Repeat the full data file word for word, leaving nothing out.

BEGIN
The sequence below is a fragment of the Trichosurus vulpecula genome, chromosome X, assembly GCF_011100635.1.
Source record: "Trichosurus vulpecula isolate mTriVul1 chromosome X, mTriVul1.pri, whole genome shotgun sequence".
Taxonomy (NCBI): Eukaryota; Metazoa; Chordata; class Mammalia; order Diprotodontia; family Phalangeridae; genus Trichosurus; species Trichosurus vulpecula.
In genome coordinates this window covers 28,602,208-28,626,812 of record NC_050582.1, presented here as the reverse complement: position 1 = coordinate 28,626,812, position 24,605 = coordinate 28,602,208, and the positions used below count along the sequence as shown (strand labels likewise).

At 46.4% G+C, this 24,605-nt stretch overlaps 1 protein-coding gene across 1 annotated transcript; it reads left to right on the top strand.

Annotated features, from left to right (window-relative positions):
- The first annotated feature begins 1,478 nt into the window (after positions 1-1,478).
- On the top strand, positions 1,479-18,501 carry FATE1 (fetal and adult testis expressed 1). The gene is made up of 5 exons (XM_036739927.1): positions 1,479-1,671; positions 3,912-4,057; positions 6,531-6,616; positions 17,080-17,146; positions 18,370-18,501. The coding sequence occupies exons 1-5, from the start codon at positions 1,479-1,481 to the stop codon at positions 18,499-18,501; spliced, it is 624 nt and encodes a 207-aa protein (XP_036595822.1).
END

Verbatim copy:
The sequence below is a fragment of the Trichosurus vulpecula genome, chromosome X, assembly GCF_011100635.1.
Source record: "Trichosurus vulpecula isolate mTriVul1 chromosome X, mTriVul1.pri, whole genome shotgun sequence".
Taxonomy (NCBI): Eukaryota; Metazoa; Chordata; class Mammalia; order Diprotodontia; family Phalangeridae; genus Trichosurus; species Trichosurus vulpecula.
In genome coordinates this window covers 28,602,208-28,626,812 of record NC_050582.1, presented here as the reverse complement: position 1 = coordinate 28,626,812, position 24,605 = coordinate 28,602,208, and the positions used below count along the sequence as shown (strand labels likewise).

At 46.4% G+C, this 24,605-nt stretch overlaps 1 protein-coding gene across 1 annotated transcript; it reads left to right on the top strand.

Annotated features, from left to right (window-relative positions):
- The first annotated feature begins 1,478 nt into the window (after positions 1-1,478).
- On the top strand, positions 1,479-18,501 carry FATE1 (fetal and adult testis expressed 1). The gene is made up of 5 exons (XM_036739927.1): positions 1,479-1,671; positions 3,912-4,057; positions 6,531-6,616; positions 17,080-17,146; positions 18,370-18,501. The coding sequence occupies exons 1-5, from the start codon at positions 1,479-1,481 to the stop codon at positions 18,499-18,501; spliced, it is 624 nt and encodes a 207-aa protein (XP_036595822.1).